Dvorák’s Wanda

Review by: Robert Levine

Artistic Quality: 7

Sound Quality: 8

Wanda is an opera that, it’s hard to refute, goes on too long. Clocking in at slightly more than two hours and 40 minutes, the less-than-compelling plot centers around Wanda (soprano), a Polish Pagan Princess, her requited love for the low-born knight Slavoj (tenor), the Pagan High Priest (bass) who opposes their union and who wants to crown Wanda queen, and the Christian-German prince Roderich (baritone), who wants Wanda so that Poland can be part of Germany (what else is new?). It was Dvorák’s fourth opera and he was going for grand: there are battle scenes, mano-a-mano fights, a coronation, pagan ceremonies, and a hymn or two. In Act 4 Wanda promises to sacrifice herself to the gods if Poland remains free; in Act 5 she makes good on her promise to the sorrow and patriotism of her people. You really have to be in the mood.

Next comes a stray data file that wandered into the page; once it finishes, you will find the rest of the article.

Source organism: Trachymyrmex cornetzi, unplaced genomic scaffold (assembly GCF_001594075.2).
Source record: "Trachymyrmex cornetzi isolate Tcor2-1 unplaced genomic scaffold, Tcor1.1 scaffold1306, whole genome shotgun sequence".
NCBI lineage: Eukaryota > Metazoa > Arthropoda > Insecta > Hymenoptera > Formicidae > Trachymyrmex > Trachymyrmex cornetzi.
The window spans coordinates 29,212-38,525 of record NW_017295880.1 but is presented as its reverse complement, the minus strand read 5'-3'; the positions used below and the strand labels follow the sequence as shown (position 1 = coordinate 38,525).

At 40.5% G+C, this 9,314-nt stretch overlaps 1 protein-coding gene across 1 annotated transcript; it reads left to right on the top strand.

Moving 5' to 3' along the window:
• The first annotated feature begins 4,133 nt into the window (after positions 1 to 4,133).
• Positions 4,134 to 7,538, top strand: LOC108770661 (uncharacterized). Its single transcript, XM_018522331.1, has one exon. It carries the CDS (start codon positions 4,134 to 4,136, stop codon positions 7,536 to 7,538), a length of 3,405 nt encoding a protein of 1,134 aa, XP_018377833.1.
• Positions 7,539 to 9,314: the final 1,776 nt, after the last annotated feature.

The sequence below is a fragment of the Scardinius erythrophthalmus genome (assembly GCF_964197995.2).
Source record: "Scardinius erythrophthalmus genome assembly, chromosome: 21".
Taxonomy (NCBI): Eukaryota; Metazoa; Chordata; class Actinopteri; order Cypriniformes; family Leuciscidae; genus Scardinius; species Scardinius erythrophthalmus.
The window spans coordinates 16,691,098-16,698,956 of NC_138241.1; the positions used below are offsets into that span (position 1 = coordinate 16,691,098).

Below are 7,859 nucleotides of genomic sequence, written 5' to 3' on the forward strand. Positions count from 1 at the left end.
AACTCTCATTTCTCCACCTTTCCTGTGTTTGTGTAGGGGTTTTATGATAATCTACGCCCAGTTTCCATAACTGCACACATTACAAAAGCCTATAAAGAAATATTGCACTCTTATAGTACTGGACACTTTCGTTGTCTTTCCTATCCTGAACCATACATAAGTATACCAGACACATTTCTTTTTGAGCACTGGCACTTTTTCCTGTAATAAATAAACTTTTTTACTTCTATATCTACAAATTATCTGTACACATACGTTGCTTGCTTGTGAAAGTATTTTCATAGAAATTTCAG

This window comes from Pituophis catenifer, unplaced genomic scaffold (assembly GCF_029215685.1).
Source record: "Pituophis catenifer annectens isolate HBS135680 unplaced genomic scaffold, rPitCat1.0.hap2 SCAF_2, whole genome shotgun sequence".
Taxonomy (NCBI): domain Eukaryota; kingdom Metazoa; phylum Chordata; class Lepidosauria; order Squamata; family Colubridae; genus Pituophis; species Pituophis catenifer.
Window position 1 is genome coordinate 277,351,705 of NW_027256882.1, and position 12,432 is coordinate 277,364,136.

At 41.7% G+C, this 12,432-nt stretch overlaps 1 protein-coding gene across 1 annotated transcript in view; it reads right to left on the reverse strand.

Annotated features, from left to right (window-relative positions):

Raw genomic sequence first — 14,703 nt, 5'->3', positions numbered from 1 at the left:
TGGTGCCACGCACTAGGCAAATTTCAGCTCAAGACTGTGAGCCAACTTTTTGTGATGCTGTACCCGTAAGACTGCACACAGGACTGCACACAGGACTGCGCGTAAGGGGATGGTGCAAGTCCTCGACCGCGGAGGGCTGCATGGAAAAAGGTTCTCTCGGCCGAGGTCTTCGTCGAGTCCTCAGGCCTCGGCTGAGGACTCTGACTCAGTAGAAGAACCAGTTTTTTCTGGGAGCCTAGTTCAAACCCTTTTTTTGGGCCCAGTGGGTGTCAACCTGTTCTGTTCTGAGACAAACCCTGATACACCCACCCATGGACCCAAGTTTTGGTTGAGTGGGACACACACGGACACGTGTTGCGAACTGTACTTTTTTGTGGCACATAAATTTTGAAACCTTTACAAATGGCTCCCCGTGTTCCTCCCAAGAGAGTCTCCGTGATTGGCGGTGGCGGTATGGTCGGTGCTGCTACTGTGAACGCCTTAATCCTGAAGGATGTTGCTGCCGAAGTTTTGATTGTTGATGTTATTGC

To be frank, much of the music is thrilling–Dvorák at his best–but, as suggested above, there are dead spots. The choral writing is fine, occasional lyrical moments between Wanda and Slavoj please the senses, and I’m sure that the battle scenes must be captivating live; but there’s also some bombast, musical noodling, and set-ups for moments that fizzle out. But that’s grand opera, let’s face it. Wanda is potently, if not very beautifully, sung by Olga Romanko, who seems to relax into the demanding part as the opera progresses; as her beloved Slavoj, Peter Straka has great urgency and staying power. Pavel Daniluk’s High Priest blusters along uninterestingly and Roderich, nicely sung by Ivan Kusnjer, is not given very interesting music by Dvorak–a pity. The chorus sings well and the sound is very good. So–this is for Dvorak completists and an interesting discovery for those who like their opera “big”.

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Recording Details:

Reference Recording: none

ANTON DVORAK - Wanda (Vanda)

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